Solar eclipse of December 12, 1871

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Solar eclipse of December 12, 1871
Type of eclipse
Maximum eclipse
Duration263 sec (4 m 23 s)
Coordinates12°42′S 119°24′E / 12.7°S 119.4°E / -12.7; 119.4
Max. width of band157 km (98 mi)
Times (UTC)
Greatest eclipse4:03:38
Saros130 (44 of 73)
Catalog # (SE5000)9215

A total solar eclipse occurred on December 12, 1871. A solar eclipse occurs when the Moon passes between Earth and the Sun, thereby totally or partly obscuring the image of the Sun for a viewer on Earth. A total solar eclipse occurs when the Moon's apparent diameter is larger than the Sun's, blocking all direct sunlight, turning day into darkness. Totality occurs in a narrow path across Earth's surface, with the partial solar eclipse visible over a surrounding region thousands of kilometres wide.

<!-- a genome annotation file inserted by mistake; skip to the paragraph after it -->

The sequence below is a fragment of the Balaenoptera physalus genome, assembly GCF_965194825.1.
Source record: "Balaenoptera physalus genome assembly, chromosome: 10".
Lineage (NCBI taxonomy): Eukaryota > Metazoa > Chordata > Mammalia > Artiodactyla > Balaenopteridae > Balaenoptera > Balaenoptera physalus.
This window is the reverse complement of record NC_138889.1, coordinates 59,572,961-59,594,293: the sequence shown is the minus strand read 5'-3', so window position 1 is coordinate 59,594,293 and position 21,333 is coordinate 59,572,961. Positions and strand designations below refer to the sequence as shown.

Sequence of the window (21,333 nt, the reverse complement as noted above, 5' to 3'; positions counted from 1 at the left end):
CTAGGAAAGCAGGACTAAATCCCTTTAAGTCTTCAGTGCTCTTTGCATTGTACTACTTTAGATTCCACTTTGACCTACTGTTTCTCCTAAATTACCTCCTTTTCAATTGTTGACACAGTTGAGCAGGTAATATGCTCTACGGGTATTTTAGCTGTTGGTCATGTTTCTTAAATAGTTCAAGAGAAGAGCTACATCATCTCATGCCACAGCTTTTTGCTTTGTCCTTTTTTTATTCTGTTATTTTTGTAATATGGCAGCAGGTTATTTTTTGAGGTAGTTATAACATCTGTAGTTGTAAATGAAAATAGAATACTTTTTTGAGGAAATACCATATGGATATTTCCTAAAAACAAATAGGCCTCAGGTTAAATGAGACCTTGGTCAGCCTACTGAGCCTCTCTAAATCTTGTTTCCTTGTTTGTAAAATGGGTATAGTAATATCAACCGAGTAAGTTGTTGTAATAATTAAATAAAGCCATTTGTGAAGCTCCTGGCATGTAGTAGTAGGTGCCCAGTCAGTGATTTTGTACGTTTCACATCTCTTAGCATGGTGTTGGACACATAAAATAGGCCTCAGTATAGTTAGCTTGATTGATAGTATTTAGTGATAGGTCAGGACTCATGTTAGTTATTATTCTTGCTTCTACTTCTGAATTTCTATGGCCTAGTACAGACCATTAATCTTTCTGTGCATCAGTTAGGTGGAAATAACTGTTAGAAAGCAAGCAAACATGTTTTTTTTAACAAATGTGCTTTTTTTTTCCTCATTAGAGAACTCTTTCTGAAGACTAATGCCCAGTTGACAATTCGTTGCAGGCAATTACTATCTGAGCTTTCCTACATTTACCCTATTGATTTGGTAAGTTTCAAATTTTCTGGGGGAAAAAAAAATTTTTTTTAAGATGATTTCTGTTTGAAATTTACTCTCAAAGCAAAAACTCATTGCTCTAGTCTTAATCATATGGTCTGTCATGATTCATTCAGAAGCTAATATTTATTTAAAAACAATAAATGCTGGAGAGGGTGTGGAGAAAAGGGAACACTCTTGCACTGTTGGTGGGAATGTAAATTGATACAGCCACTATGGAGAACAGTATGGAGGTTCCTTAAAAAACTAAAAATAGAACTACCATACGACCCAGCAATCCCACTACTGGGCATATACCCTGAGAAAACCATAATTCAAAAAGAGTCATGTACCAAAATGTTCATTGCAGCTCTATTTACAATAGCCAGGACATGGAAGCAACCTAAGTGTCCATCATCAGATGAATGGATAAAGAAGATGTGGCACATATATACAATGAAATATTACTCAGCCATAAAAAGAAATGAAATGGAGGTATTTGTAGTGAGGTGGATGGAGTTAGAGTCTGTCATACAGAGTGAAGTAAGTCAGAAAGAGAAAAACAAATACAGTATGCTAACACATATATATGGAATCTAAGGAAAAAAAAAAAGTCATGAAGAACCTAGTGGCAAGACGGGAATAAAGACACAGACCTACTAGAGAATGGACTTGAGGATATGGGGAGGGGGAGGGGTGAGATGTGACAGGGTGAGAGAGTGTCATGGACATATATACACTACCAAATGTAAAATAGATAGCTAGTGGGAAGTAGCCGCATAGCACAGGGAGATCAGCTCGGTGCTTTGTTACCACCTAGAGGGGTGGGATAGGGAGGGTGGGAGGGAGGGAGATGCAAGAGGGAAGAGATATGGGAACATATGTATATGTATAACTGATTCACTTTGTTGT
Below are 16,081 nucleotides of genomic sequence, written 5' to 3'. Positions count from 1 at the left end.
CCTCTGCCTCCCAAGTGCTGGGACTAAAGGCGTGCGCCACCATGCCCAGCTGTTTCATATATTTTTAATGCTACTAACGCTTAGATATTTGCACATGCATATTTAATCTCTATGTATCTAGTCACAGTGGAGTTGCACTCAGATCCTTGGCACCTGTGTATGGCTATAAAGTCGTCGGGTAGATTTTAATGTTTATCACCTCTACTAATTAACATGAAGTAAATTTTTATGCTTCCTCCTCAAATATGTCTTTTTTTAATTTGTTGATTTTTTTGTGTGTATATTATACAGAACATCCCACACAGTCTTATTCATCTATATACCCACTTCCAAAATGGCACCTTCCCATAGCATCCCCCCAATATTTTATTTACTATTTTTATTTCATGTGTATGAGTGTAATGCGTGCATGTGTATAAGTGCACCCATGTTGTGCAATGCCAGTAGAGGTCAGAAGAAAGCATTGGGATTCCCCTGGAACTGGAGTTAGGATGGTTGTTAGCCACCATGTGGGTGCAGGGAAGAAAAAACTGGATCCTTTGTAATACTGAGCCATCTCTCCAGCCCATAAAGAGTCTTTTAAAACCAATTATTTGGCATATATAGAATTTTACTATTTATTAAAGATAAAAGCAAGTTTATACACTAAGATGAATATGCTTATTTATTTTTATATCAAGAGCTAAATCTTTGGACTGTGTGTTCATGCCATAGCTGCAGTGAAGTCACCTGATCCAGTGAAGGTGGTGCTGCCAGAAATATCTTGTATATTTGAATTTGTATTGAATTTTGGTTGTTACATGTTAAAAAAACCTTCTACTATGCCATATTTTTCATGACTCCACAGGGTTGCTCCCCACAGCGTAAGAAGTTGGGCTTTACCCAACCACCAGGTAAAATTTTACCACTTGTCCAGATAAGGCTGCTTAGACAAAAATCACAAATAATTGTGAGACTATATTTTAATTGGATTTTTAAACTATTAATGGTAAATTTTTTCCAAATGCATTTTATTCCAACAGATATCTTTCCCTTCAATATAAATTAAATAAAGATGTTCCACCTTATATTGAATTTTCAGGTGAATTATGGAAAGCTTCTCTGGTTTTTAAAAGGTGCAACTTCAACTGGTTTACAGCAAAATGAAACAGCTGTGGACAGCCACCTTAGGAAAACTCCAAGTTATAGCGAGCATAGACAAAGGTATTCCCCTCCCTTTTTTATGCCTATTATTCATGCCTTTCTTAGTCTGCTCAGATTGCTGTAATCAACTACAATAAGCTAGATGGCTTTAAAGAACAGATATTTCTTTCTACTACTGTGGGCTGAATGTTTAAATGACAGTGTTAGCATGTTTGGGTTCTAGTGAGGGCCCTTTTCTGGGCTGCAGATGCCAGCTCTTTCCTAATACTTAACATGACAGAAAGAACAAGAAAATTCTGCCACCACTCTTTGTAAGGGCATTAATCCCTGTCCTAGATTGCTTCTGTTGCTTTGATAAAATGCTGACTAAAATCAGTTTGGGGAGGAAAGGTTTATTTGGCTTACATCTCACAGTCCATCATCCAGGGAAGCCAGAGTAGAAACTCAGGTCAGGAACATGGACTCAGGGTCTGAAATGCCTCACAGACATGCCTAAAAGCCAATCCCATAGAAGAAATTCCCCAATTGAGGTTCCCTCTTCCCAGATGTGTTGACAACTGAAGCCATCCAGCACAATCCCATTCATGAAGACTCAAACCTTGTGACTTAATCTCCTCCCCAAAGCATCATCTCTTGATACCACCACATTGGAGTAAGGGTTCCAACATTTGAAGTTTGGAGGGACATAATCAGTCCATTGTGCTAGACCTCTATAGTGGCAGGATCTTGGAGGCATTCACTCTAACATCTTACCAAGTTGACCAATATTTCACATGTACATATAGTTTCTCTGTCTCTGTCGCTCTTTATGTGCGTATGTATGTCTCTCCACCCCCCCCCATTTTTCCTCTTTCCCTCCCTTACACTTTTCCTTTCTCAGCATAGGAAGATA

Solar eclipse 1871Dec12-Lord Lindsay.png Astronomy; the corona of the sun, viewed during a total sola Wellcome V0024739.jpg

Related eclipses[edit]

Saros 130[edit]

This eclipse is a part of Saros cycle 130, repeating every 18 years, 11 days, containing 73 events. The series started with partial solar eclipse on August 20, 1096. It contains total eclipses from April 5, 1475 through July 18, 2232. There are no annular eclipses in the series. The series ends at member 73 as a partial eclipse on October 25, 2394. The longest duration of totality was 6 minutes, 41 seconds on July 11, 1619. All eclipses in this series occurs at the Moon’s descending node.[1]


  1. ^ "Saros Series catalog of solar eclipses". NASA.